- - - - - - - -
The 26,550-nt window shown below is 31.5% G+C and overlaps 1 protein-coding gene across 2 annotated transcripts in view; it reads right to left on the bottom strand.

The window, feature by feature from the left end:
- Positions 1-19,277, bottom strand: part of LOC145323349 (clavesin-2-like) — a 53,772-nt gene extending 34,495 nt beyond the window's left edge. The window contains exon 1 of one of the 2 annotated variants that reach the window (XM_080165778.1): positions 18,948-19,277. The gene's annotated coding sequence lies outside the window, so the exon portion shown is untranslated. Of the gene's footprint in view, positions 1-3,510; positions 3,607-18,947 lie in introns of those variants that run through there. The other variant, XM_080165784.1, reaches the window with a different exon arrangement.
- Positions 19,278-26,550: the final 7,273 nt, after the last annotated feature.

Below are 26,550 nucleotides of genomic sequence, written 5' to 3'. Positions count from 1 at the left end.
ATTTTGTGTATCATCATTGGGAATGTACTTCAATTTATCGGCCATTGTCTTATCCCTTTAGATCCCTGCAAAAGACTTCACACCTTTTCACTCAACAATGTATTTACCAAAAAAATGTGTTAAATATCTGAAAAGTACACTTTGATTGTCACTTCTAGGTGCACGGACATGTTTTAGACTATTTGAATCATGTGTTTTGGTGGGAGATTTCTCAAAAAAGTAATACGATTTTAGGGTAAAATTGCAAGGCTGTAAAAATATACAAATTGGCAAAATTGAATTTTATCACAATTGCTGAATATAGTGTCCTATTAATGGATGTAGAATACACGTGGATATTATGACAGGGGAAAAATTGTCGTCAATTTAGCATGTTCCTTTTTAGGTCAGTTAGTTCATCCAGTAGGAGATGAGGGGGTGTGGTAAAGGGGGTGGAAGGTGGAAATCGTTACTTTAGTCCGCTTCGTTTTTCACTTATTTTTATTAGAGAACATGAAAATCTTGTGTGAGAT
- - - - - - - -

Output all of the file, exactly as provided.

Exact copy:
The 26,550-nt window shown below is 31.5% G+C and overlaps 1 protein-coding gene across 2 annotated transcripts in view; it reads right to left on the bottom strand.

The window, feature by feature from the left end:
- Positions 1-19,277, bottom strand: part of LOC145323349 (clavesin-2-like) — a 53,772-nt gene extending 34,495 nt beyond the window's left edge. The window contains exon 1 of one of the 2 annotated variants that reach the window (XM_080165778.1): positions 18,948-19,277. The gene's annotated coding sequence lies outside the window, so the exon portion shown is untranslated. Of the gene's footprint in view, positions 1-3,510; positions 3,607-18,947 lie in introns of those variants that run through there. The other variant, XM_080165784.1, reaches the window with a different exon arrangement.
- Positions 19,278-26,550: the final 7,273 nt, after the last annotated feature.

Below are 26,550 nucleotides of genomic sequence, written 5' to 3'. Positions count from 1 at the left end.
ATTTTGTGTATCATCATTGGGAATGTACTTCAATTTATCGGCCATTGTCTTATCCCTTTAGATCCCTGCAAAAGACTTCACACCTTTTCACTCAACAATGTATTTACCAAAAAAATGTGTTAAATATCTGAAAAGTACACTTTGATTGTCACTTCTAGGTGCACGGACATGTTTTAGACTATTTGAATCATGTGTTTTGGTGGGAGATTTCTCAAAAAAGTAATACGATTTTAGGGTAAAATTGCAAGGCTGTAAAAATATACAAATTGGCAAAATTGAATTTTATCACAATTGCTGAATATAGTGTCCTATTAATGGATGTAGAATACACGTGGATATTATGACAGGGGAAAAATTGTCGTCAATTTAGCATGTTCCTTTTTAGGTCAGTTAGTTCATCCAGTAGGAGATGAGGGGGTGTGGTAAAGGGGGTGGAAGGTGGAAATCGTTACTTTAGTCCGCTTCGTTTTTCACTTATTTTTATTAGAGAACATGAAAATCTTGTGTGAGAT